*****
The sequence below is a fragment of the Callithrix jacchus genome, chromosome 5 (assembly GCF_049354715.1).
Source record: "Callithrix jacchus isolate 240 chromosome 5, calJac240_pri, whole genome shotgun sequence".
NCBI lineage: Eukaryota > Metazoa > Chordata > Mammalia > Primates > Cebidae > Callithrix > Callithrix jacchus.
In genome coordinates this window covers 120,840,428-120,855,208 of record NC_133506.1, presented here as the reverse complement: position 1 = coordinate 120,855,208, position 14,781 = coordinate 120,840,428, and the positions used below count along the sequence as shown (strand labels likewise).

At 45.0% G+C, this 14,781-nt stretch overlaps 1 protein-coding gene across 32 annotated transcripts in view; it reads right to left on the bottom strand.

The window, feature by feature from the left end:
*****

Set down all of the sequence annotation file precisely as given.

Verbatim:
The sequence below is a fragment of the Callithrix jacchus genome, chromosome 5 (assembly GCF_049354715.1).
Source record: "Callithrix jacchus isolate 240 chromosome 5, calJac240_pri, whole genome shotgun sequence".
NCBI lineage: Eukaryota > Metazoa > Chordata > Mammalia > Primates > Cebidae > Callithrix > Callithrix jacchus.
In genome coordinates this window covers 120,840,428-120,855,208 of record NC_133506.1, presented here as the reverse complement: position 1 = coordinate 120,855,208, position 14,781 = coordinate 120,840,428, and the positions used below count along the sequence as shown (strand labels likewise).

At 45.0% G+C, this 14,781-nt stretch overlaps 1 protein-coding gene across 32 annotated transcripts in view; it reads right to left on the bottom strand.

The window, feature by feature from the left end: